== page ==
George Zimmerman Prosecution's Woes: Analysis
Prosecution witnesses also helped the defense.
July 1, 2013— -- By most accounts, last week was not what the state in the George Zimmerman case would have hoped for. In one way or another, more than half of the prosecution witnesses supported Zimmerman's account of what happened the night Trayvon Martin was killed.
Prosecutors started strong with a powerful, concise opening statement from Assistant State Attorney John Guy, in contrast to the silly knock-knock joke and seemingly disorganized and meandering defense argument.
Photos of the final candy and drink that Martin, 17, purchased minutes before his death riveted the jury, followed by haunting images of his dead body, the end result of a quick visit to a 7-11.
But then something happened that many would have thought improbable as this case received wall to wall coverage leading up to Zimmerman's arrest.
Catch up on all the details from the George Zimmerman murder trial.
What the state hoped would be proof that Zimmerman initiated the altercation and that he, not Martin, was on top as they grappled on the ground, did not appear to proceed as planned. A variety of eye and ear witnesses of varying credibility, did offer testimony to support the prosecution theory that Zimmerman was the aggressor before the shot was fired. They either heard what they thought was Zimmerman instigating the encounter or in one case heard a chase (which Zimmerman insists never happened).
But with each witness there were either facts that we now know are not true (like hearing three shots, when there was only one) or indications that their memories have somehow become clearer since the incident itself.
While those sorts of attacks on witnesses, in particular eyewitnesses, are standard fare for cross examination, the state's troubles seemed to extend further than minor inconsistencies.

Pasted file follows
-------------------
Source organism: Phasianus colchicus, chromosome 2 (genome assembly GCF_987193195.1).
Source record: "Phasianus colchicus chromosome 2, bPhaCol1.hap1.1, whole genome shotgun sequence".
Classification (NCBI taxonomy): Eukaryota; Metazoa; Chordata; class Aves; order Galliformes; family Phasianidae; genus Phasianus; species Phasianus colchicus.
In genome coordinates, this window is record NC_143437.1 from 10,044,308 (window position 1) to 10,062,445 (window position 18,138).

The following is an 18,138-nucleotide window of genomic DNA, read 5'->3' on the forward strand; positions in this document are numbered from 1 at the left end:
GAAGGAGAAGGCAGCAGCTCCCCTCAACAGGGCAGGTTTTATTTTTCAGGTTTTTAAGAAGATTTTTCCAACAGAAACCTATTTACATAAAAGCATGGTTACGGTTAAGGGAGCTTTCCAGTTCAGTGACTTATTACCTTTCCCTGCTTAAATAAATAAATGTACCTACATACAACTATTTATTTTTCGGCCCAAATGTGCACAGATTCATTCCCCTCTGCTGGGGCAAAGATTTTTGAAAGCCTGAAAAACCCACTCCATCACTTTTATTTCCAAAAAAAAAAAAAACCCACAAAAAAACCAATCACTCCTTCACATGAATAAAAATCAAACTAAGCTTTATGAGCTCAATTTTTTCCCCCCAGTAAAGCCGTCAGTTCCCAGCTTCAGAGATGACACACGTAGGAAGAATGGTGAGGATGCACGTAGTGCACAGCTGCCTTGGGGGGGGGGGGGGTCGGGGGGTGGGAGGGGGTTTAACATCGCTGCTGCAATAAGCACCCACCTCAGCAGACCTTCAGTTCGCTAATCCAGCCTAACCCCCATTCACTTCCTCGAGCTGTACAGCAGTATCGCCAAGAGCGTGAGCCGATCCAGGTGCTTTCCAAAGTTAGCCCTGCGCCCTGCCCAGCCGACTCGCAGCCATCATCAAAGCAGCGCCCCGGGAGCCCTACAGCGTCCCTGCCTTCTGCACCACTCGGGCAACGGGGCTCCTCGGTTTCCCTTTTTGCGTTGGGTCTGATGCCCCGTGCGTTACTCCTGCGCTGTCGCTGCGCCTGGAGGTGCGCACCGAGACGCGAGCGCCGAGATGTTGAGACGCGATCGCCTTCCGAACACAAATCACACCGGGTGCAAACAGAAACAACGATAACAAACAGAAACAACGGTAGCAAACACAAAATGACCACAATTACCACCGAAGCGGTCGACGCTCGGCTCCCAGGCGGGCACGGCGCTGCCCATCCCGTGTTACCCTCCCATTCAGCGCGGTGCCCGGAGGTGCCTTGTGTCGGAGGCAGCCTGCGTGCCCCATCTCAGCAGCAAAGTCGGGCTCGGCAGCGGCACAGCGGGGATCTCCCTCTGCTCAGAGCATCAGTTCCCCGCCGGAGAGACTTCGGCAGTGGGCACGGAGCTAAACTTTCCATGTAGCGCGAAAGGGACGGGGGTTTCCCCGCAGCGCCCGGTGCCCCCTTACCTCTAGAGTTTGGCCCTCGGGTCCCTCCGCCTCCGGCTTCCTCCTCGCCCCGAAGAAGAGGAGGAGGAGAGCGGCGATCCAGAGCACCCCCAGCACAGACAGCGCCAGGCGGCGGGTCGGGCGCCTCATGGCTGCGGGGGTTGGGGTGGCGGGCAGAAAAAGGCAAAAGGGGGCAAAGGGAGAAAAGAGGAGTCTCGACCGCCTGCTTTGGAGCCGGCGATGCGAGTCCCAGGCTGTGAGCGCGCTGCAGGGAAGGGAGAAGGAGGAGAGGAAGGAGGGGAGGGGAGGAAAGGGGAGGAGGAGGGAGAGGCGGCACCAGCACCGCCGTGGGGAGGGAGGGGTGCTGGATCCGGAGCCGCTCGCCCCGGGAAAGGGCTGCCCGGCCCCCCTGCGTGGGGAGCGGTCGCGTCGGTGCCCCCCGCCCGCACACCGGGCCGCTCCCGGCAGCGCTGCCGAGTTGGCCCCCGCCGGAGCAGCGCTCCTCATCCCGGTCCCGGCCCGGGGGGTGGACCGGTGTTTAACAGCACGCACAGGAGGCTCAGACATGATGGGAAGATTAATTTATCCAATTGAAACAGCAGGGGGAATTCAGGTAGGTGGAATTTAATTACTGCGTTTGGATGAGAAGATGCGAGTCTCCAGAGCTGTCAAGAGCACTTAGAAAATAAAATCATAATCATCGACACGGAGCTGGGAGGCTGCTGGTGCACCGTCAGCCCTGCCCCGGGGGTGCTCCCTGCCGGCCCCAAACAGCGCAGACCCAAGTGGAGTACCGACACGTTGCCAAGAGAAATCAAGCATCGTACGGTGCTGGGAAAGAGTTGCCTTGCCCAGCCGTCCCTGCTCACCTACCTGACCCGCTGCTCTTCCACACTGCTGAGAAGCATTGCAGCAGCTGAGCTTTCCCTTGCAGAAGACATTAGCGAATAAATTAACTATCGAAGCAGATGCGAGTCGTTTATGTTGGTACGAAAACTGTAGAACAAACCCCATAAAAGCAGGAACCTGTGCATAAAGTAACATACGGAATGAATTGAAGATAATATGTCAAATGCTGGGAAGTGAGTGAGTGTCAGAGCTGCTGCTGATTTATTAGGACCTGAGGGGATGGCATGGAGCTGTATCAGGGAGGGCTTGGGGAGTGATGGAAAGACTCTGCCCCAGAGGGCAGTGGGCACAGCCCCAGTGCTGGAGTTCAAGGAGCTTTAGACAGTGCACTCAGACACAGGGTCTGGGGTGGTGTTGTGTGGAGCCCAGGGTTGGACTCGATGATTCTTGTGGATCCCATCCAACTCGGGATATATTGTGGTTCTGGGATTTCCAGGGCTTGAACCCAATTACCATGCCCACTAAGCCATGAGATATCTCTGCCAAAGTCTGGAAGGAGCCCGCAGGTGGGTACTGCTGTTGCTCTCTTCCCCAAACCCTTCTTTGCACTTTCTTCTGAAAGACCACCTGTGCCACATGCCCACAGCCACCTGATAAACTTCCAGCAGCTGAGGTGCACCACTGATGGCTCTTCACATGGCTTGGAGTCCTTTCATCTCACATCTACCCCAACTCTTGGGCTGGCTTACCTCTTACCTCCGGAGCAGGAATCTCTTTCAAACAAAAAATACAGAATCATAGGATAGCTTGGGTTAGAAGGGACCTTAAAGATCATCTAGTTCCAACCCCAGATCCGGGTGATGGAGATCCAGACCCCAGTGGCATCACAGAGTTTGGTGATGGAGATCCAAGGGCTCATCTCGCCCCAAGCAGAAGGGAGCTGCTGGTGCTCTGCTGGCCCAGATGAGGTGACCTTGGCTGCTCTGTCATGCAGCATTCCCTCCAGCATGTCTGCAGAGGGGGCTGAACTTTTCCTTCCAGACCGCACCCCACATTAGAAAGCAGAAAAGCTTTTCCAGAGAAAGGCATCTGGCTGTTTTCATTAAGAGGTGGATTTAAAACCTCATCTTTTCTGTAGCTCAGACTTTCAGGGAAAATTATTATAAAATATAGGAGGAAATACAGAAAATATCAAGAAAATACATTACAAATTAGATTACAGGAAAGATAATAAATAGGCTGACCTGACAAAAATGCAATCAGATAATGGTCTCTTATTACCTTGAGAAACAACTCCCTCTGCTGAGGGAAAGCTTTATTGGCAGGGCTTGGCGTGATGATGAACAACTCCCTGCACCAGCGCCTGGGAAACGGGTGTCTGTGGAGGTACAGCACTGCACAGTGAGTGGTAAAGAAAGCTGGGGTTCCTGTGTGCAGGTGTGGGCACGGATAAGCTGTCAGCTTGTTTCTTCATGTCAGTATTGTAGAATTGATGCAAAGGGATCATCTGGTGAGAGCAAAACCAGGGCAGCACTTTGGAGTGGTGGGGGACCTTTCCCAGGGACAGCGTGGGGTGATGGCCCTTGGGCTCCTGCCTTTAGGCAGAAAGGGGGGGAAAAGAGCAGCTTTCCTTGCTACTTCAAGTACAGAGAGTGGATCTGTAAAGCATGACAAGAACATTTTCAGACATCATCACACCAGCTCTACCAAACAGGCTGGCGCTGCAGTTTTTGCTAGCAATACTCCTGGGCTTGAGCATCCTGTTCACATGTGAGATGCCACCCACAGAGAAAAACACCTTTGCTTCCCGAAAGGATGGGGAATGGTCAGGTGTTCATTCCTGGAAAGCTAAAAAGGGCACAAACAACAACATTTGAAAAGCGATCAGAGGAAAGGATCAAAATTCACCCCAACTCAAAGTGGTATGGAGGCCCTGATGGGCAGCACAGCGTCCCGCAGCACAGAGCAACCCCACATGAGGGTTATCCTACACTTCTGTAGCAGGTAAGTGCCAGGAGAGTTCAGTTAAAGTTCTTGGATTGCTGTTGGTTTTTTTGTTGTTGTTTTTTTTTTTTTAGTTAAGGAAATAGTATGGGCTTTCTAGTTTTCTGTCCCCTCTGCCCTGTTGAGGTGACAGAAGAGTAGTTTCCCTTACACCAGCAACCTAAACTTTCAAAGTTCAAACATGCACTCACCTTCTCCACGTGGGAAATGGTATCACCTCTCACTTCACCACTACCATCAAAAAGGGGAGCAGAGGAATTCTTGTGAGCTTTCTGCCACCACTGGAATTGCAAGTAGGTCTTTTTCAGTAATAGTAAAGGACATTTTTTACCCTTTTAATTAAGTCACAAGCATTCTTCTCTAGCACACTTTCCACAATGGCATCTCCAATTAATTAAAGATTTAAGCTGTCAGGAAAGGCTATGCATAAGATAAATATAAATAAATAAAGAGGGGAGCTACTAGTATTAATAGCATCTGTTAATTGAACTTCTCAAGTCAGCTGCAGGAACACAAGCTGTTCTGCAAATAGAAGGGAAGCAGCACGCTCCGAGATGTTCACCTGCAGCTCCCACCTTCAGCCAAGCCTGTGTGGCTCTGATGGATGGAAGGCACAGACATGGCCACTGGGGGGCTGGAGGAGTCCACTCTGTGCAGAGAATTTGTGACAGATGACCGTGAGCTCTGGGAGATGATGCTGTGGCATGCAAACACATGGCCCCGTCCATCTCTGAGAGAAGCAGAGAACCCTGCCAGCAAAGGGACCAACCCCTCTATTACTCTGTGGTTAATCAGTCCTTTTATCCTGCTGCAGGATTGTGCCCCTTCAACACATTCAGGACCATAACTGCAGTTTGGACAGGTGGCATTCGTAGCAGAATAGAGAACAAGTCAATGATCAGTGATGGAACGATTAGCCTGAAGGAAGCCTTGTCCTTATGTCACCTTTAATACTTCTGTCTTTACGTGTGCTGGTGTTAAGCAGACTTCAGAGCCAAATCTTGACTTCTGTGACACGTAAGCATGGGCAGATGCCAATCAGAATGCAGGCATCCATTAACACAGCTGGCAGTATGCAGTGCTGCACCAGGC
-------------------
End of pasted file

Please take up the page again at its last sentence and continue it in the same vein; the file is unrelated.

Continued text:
Even the prosecution's effort to show that Zimmerman was an over-eager, wannabe cop backfired when a witness from the Sanford Police Department, testifying as part of the prosecution's case, admitted that she tried to recruit Zimmerman for a citizen's patrol and that "George was very professional, a little meek, really wanted to make community better."
Then came the state's star witness, Rachel Jeantel, who recounted those final moments on the phone with Martin.
"He told me the man kept following him," Jeantel testified. "I say, 'Trayvon,' and then he said, 'Why are you following me for?' And then I heard a hard-breathing man come say, 'What you doing around here?' ... And then I was calling, 'Trayvon, Trayvon.' And then I started to hear a little bit of Trayvon saying, 'Get off, get off.'"
If jurors believe her, that Martin said "get off," then there seems to be little question that Zimmerman at least initiated the incident.
The problem? She admitted to lying on certain matters, and most importantly she was confronted with an earlier account, where she had recalled Zimmerman uttering the far more innocuous response, "What are you talking about," rather the more menacing "What are you doing around here" The difference between bewilderment by Zimmerman as opposed to a veiled accusation is a significant one.
But the ambiguity surrounding her testimony was nothing compared to the clarity of neighbor and witness John Good. His vantage point and detailed account may be more definitive than that of any other witness to date, and rather than supporting the prosecution's case, he seemed to bolster Zimmerman's claim that Martin was beating him.
Good testified that the lighter skinned man was on the bottom. He also described to the jury the clothing that he saw.
"The color on top was dark and the color at bottom was ... red," Martin said. Zimmerman is a white Hispanic who was wearing a red jacket while Martin, who was black, was wearing a dark sweatshirt.
"The person on the bottom, I could hear a 'Help,'" Good said.
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